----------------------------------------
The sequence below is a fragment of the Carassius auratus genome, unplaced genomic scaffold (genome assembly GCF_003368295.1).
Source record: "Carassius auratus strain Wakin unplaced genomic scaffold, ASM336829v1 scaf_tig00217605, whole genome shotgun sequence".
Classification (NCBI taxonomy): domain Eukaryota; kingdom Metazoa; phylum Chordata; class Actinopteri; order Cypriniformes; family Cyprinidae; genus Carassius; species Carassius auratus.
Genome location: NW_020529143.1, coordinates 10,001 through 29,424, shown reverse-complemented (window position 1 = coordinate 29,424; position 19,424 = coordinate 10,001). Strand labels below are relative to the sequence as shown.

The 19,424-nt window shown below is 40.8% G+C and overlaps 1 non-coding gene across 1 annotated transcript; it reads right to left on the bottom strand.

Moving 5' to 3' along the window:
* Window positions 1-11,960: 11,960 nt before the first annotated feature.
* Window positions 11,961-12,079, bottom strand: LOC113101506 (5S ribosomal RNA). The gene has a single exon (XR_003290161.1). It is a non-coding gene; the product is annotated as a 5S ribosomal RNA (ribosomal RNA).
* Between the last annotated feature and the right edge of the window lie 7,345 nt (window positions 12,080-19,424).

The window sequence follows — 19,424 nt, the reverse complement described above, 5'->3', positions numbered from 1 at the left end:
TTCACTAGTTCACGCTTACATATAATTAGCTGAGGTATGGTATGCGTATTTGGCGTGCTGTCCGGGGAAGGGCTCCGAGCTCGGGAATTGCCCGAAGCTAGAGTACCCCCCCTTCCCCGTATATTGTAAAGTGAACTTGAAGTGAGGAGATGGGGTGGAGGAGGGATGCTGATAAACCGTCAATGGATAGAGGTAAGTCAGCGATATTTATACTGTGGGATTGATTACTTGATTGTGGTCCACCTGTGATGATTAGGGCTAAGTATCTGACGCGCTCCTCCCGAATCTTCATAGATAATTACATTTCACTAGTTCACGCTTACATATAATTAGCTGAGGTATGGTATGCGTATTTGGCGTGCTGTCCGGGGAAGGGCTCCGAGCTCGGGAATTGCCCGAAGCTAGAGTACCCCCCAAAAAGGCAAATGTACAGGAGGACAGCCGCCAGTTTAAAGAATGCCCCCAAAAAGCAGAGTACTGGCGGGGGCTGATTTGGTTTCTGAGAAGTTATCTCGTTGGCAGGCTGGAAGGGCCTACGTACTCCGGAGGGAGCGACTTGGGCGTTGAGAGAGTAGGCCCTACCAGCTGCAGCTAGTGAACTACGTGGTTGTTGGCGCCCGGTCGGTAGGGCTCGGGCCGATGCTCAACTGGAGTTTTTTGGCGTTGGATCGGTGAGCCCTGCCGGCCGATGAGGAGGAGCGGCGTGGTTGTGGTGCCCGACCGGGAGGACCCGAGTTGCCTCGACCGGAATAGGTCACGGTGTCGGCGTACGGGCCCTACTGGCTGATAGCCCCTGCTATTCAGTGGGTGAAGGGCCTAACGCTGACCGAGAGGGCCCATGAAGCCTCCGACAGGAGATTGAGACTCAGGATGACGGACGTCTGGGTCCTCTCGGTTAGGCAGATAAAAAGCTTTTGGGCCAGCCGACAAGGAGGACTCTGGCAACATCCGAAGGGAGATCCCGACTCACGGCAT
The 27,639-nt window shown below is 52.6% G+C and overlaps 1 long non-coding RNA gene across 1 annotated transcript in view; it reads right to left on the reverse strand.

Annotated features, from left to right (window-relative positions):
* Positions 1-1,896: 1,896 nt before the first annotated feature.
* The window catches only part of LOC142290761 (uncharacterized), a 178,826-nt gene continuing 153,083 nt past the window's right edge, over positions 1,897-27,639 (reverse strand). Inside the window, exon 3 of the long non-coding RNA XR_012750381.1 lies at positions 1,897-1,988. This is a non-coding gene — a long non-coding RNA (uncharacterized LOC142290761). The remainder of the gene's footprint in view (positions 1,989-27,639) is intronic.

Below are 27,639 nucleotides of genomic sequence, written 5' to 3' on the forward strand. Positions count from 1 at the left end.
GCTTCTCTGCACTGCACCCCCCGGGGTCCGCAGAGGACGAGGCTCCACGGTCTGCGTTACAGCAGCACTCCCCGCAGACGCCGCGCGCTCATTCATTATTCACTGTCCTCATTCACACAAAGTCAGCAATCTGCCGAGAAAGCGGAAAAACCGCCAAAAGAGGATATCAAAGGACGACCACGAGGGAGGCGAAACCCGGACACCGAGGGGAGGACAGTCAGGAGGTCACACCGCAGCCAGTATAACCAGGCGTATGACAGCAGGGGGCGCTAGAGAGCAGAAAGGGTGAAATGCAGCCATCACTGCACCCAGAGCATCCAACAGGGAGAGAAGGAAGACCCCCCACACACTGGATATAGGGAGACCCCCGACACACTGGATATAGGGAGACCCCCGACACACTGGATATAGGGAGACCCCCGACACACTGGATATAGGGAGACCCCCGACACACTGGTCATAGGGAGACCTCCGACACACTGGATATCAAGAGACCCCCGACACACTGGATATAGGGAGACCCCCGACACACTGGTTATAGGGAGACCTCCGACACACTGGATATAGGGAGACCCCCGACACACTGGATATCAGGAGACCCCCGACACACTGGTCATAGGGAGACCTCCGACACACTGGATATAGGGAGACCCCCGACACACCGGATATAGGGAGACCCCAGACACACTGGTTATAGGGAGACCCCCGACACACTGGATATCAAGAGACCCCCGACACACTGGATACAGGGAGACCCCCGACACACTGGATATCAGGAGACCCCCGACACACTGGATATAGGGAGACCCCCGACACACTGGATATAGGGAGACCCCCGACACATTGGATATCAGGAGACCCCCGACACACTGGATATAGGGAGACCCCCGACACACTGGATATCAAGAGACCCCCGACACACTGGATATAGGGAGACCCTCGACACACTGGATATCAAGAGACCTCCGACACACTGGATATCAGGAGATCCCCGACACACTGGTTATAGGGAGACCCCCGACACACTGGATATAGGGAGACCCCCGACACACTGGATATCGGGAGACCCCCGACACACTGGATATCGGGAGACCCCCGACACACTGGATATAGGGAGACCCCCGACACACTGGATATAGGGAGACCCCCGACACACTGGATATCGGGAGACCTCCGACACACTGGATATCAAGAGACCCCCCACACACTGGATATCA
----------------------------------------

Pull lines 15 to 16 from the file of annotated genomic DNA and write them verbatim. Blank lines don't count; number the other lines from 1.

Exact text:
* The window catches only part of LOC142290761 (uncharacterized), a 178,826-nt gene continuing 153,083 nt past the window's right edge, over positions 1,897-27,639 (reverse strand). Inside the window, exon 3 of the long non-coding RNA XR_012750381.1 lies at positions 1,897-1,988. This is a non-coding gene — a long non-coding RNA (uncharacterized LOC142290761). The remainder of the gene's footprint in view (positions 1,989-27,639) is intronic.

Below are 27,639 nucleotides of genomic sequence, written 5' to 3' on the forward strand. Positions count from 1 at the left end.